How The Math Of Biometric Authentication Adds Up

Yes, it's true that if your authentication scheme only allows a single fingerprint you only have 10 choices. But there's no rule that says it has to be one, and only one.

Dave Kearns, Analyst, Kuppinger-Cole

June 2, 2014

4 Min Read

I was at the European Identity Conference in Munich a couple of weeks ago, sitting in the audience listening to a presentation on future authentication methods in which biometrics played a prominent role. During the question time at the end of the presentation a couple of old canards were raised concerning fingerprints. Let's try to shoot them down.

First, a surprising number of people believe that the stored "fingerprint" can be lifted and placed at a crime scene to frame the finger's owner. But there is no "fingerprint" stored. It's just a value, the same as in a password or token system.

Nor can that value be reverse engineered to create an image of the fingerprint. When you swipe your finger, a series of arbitrary measurements are taken which are combined in a proprietary method by the application. To this value is applied a SALT (a random bit of data added to the calculated value) then it is HASHed (passed through a one-way function) and it is that resulting value which is transmitted and stored. The HASH is one-way, it cannot be reversed. Your fingerprint cannot be reconstructed.

The second fallacy was raised by a gentleman who insisted that if your fingerprint is compromised you can't change it. My immediate thought was "Oh, that poor man. He only has one finger."

Most of us have ten fingers – or eight fingers and two thumbs -- which is (for biometric purposes) the same thing. Changing from one to another is no more difficult than changing from one password to another.

But wait, you say, that only means you can change nine times. What happens after that? While it's true that if your authentication scheme only allows a single fingerprint, then you only have 10 choices. But there's no rule that says it has to be one and only one. If we allow two fingerprints to be used, then there are 90 different possibilities, 100 if we can use the same finger twice. Three fingers would bring the number of possibilities to 270, without repeats.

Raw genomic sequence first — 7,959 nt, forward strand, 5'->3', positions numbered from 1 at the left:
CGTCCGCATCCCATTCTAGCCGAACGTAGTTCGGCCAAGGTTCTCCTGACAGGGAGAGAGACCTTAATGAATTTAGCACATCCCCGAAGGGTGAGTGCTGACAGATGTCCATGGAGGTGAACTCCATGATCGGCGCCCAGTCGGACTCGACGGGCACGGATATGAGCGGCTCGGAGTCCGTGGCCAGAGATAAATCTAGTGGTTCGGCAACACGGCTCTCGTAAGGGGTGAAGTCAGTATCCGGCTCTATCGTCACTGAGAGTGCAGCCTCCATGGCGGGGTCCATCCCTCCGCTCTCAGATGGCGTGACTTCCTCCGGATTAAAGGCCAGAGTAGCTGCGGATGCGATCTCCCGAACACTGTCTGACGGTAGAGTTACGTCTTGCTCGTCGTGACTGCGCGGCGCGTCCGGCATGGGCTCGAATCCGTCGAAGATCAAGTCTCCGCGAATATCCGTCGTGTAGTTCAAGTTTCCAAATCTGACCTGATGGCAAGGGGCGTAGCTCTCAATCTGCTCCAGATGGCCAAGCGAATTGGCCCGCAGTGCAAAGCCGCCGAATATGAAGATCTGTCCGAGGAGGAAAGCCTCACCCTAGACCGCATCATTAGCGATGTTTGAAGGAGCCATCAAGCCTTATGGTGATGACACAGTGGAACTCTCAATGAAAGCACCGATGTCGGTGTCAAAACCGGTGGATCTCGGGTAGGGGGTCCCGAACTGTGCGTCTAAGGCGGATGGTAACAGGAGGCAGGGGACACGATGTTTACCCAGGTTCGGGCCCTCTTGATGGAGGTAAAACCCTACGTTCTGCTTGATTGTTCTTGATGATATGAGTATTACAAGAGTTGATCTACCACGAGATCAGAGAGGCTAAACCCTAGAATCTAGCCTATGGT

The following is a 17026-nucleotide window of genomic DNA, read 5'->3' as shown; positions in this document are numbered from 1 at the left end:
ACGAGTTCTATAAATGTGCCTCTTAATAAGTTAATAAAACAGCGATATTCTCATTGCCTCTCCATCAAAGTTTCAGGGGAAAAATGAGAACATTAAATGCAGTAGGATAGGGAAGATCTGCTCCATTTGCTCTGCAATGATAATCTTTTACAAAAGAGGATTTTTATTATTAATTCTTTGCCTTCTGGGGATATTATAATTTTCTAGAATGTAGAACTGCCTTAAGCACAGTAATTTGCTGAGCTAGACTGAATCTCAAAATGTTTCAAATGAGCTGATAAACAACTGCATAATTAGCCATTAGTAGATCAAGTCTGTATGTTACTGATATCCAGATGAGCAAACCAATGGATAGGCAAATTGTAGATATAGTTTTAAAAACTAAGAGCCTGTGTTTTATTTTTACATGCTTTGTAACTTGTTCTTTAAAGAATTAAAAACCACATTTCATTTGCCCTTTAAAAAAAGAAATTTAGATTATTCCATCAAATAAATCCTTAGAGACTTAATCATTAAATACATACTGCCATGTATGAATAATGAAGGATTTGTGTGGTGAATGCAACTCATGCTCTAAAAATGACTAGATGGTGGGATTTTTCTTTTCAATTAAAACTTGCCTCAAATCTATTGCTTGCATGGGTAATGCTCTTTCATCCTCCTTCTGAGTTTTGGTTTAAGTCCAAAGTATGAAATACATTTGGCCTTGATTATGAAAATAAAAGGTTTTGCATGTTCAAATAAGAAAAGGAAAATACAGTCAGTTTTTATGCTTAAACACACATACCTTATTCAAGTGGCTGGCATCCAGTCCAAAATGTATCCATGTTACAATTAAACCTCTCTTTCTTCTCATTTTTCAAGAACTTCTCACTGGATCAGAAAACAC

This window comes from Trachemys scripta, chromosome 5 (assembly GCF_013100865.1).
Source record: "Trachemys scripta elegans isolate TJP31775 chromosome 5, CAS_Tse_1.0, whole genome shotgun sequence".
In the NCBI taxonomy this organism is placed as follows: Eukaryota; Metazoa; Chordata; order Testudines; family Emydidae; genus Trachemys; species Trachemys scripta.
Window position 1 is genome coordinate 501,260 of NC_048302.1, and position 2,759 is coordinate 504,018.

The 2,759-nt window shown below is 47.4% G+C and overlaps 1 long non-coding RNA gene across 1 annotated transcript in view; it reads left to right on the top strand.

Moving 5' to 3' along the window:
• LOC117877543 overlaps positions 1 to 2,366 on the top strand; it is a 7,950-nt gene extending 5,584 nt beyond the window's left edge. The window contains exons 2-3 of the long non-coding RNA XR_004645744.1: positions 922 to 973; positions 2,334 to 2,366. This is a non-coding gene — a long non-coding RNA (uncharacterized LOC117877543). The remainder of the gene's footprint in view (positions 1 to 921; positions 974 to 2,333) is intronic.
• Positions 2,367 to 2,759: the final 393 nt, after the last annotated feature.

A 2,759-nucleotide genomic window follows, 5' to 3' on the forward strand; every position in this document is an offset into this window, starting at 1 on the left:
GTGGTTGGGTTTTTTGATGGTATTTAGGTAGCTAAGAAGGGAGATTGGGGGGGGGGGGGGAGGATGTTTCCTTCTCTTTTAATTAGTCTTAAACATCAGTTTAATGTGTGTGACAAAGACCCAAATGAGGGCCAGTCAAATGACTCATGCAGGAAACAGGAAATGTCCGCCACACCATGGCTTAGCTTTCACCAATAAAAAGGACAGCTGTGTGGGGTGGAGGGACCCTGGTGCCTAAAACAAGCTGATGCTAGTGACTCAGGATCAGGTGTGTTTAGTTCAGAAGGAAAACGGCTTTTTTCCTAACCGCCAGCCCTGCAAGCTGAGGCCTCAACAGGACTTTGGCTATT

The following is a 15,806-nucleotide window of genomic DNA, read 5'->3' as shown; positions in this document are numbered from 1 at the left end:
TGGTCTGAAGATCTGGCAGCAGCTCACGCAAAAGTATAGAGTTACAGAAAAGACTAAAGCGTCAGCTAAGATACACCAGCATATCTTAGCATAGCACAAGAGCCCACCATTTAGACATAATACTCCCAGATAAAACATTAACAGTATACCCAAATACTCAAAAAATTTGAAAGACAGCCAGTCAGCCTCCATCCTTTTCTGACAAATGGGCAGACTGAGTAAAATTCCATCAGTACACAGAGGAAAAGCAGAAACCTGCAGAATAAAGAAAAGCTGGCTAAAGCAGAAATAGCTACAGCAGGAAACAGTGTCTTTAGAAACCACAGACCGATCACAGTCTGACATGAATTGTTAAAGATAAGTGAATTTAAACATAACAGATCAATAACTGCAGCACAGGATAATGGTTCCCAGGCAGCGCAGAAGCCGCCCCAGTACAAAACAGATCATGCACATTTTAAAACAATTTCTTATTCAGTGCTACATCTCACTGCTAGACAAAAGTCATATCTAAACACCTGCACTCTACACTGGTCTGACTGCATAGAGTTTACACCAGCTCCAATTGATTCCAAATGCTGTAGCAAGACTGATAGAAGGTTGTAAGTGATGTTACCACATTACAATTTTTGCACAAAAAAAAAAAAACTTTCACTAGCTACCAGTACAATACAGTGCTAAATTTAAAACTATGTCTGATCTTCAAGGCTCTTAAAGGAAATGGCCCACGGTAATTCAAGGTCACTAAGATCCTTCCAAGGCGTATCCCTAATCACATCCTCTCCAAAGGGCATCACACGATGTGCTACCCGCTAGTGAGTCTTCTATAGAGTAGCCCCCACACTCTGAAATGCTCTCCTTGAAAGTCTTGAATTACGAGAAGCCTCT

Remember that the fingerprint image isn't what's transmitted across the network, but rather a number calculated from the fingerprint(s), then SALTed and HASHed. If the SALTed and HASHed value is compromised (say through a database breach) there's no need to change the fingerprint used to authenticate at all; just change the SALT value or HASH algorithm and the authentication is again secure.

Beyond that, though, I've thought of a method which will allow millions of possibilities for a fingerprint biometric. 

It's important to remember that when you offer your fingerprint for authentication, it isn't compared to all of the fingerprints in the database to find a match. (Neither are passwords, else we'd all need unique passwords.) Rather, it's value is matched against the recorded fingerprint value for a single account, the one you indicate with the account/user name. The value entered at authentication has to match the stored value.

Security expert Thomas Baekdal has postulated, and defended, the idea that a simple phrase ("This is fun.") is the most secure password you could use. We can adapt this idea to biometrics and consider using "fingerprint phrases." As far as I know, no one is using this method yet,  but the future isn't that far away.

Each hand has five fingers: pinky, ring, middle, index, and thumb. We could abbreviate these as P, R, M, I, and T. Add R for right and L for left and the ten become LP, LR, LM, LI, LT, RT, RI, RM, RR, and RP. From these we could create a simple phrase: LP RP LI RT. Thousands of possibilities there, using two to 10 fingers, right? But just as we can reuse letters and symbols in passwords, we can reuse fingers in our phrases: LP RP LP RI LI LP RT, for example.

I'm afraid my math skills on permutations and combinations are a bit rusty, so if someone more familiar with the formulae wishes to take on the challenge of calculating the number of possibilities, go for it. It's 10 things, with no limit on combinations or re-use. Millions and millions of possibilities I would think.

And, as someone reminded me when we were talking about this in Munich, we haven't even mentioned toes!

About the Author(s)

Dave Kearns

Analyst, Kuppinger-Cole

Dave Kearns is a senior analyst for Kuppinger-Cole, Europe's leading analyst company for identity-focused information security and networking. His columns and books have provided a thorough grounding in the basic philosophies of directory technology, networking, and identity management to a generation of technologists.

[email protected]

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